The exhibition features 120 pieces of Kusuma’s art, which encompasses paintings, sculptures, installations and interactive media art.
Many of the works include dots, Kusuma’s signature style, originating from the illusions she has conjured in her mind since she began to suffer from depersonalization syndrome, which includes obsessive-compulsive disorder. Kusuma is well known for sublimating her fixation with dots into art.
Admission is 15,000 won for adults.
Hours are from 10 a.m. to 8 p.m. Go to Nambu Bus Terminal Station, line No. 3, exit No. 5, and walk five minutes.
(02) 790-3000, www.daeguartmuseum.org
Leeum, Samsung Museum of Art
To June 29: Ten artists up to the age of 45 were invited to exhibit their works as finalists of the ArtSpectrum Award. The Leeum museum announced on Friday that it chose Lee Wan, 35, as the winner for a video in which he discusses the value of labor and related installation works that record the artist’s time toiling on a Taiwanese sugar cane farm.
The other finalists include Kim Minae, a sculptor who presents “fake” or “parasitic” structures linked to real architectural spaces; Park Bo-na, who hired performers to act as unusual museum tour guides wearing tap-dancing shoes; and Song Hojun, an artist and engineer who launched a satellite without any support from the state science authorities.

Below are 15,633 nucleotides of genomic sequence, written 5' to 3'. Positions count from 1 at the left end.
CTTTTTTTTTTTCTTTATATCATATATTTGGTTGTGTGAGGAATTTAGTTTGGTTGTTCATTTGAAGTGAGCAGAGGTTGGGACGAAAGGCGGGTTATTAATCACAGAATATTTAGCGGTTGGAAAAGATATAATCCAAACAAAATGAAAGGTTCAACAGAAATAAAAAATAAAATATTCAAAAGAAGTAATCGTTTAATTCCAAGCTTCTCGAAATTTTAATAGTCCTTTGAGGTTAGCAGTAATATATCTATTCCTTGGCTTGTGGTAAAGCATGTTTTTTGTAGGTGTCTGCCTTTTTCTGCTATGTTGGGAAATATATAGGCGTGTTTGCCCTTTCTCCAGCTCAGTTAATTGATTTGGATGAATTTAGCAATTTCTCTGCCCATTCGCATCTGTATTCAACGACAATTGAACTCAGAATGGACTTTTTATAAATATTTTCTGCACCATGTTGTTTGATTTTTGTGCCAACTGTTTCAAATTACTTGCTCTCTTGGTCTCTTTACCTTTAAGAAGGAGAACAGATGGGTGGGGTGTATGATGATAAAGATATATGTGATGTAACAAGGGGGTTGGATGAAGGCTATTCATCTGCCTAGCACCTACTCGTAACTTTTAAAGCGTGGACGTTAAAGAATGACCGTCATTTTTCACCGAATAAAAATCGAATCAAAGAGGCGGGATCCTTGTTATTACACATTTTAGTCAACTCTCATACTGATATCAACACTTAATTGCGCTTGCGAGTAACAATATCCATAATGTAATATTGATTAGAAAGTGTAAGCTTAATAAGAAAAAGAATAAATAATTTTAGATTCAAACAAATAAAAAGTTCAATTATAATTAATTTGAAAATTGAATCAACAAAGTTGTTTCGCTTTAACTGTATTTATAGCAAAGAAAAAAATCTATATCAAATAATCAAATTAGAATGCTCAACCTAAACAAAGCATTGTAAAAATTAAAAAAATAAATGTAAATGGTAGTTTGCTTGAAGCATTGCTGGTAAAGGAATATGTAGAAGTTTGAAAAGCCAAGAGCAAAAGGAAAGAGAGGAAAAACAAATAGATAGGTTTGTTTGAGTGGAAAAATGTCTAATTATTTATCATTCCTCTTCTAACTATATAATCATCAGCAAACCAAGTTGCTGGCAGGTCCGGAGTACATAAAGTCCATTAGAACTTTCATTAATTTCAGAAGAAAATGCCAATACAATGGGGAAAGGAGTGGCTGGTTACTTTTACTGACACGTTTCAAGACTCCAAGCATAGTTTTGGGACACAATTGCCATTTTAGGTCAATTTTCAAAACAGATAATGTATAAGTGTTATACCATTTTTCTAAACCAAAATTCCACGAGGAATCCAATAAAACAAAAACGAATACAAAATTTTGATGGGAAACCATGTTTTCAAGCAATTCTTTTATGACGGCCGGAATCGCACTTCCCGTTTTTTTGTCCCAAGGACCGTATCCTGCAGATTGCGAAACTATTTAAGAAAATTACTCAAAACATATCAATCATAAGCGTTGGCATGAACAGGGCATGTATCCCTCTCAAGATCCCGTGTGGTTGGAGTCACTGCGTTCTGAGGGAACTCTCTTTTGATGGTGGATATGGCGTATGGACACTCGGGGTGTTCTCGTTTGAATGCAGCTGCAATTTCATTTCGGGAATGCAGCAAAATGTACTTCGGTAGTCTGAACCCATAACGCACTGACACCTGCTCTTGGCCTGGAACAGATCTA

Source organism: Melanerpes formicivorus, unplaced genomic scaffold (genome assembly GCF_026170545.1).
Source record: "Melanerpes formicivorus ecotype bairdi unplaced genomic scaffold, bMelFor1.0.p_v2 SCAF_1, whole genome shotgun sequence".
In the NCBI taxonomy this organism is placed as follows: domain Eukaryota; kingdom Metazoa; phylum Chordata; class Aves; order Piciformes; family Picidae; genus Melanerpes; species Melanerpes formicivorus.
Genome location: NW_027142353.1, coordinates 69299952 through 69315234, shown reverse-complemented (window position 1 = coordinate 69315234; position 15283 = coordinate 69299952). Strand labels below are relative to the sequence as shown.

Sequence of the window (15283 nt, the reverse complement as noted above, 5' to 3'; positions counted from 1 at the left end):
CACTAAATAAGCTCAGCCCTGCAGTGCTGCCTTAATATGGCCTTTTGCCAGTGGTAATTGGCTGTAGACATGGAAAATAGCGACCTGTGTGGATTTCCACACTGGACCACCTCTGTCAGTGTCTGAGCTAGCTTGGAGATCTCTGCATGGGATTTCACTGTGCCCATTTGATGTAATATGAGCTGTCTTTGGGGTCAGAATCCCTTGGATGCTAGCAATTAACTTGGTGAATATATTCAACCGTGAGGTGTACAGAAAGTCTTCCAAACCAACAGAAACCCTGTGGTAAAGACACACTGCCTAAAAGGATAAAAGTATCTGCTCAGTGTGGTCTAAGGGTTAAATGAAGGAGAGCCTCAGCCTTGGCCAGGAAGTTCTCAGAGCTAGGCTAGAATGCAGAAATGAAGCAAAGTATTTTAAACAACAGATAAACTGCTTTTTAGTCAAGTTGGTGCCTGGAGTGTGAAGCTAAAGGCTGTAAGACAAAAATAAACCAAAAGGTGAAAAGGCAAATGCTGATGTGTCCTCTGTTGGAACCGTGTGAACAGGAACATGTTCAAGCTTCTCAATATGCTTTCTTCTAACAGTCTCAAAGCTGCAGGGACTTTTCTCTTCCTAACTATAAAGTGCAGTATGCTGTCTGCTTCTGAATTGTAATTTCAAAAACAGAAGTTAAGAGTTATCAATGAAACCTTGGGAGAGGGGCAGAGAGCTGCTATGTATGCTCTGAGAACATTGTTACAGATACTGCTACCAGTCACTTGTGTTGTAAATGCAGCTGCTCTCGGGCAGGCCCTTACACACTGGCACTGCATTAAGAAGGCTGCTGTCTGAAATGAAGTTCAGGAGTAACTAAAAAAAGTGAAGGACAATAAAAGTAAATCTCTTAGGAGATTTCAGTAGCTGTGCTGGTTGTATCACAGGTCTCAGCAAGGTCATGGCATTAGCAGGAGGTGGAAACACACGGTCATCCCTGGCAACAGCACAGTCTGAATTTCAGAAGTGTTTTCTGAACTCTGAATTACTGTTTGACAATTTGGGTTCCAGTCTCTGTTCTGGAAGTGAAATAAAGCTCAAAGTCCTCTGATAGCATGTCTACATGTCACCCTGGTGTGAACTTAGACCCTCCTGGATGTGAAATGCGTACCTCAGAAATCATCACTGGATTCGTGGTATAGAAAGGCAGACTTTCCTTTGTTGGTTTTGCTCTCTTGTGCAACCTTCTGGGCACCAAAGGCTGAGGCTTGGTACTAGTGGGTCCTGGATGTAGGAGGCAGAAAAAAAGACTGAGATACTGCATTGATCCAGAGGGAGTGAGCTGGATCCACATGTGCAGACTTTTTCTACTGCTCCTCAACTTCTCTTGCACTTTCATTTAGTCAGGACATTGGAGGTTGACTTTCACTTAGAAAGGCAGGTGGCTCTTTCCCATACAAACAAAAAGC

Admission is 6,000 won for adults. A day pass that includes admission to the permanent exhibition is 12,000 won.
The museum’s opening hours are 10:30 a.m. to 6 p.m. Tuesday to Sunday.
Head to Hangangjin Station, line No. 6, exit 1 and walk five minutes.
(02) 2014-6900, www.leeum.org
BEYOND IMPRESSIONISM: MASTERPIECES FROM THE MUSEE D’ORSAY
To Aug. 31: Impressionist and Post-Impressionist works are the focus of this exhibition, which show the transformation of the Western social environment, thoughts and aesthetics in the late 19th century and the impact they made on modern art.
More than 175 paintings, drawings and other works of craft on loan from the Musee d’Orsay in Paris, including paintings by Claude Monet and Henri Rousseau, are on display.
Tickets for adults are 12,000 won.
The exhibit opens from 9 a.m. to 6 p.m. on Tuesdays, Thursdays and Fridays; to 9 p.m. on Wednesdays and Saturdays; and to 7 p.m. on Sundays and national holidays. It closes on Mondays.
(02) 2077-9000, www.museum.go.kr
TROIKA: PERSISTENT ILLUSIONS
Daelim Museum, Jongno District
To Oct. 12: Conny Freyer, Eva Rucki and Sebastien Noel, a London-based trio of artists who call themselves Troika, are exhibiting “Persistent Illusions” in Seoul. Using both digital and analogue media, the artists raise questions about the environment around us.
Among the exhibits is an installation that depicts the previous day’s weather. This piece makes fun of people’s obsession with getting up-to-date information all day, every day.
Admission is 5,000 won for adults. The exhibition’s opening hours are from 10 a.m. to 6 p.m. Tuesday to Sunday.
Go to Gyeongbokgung Station, line No. 3, exit 3.
(02) 720-0667, www.daelimmuseum.org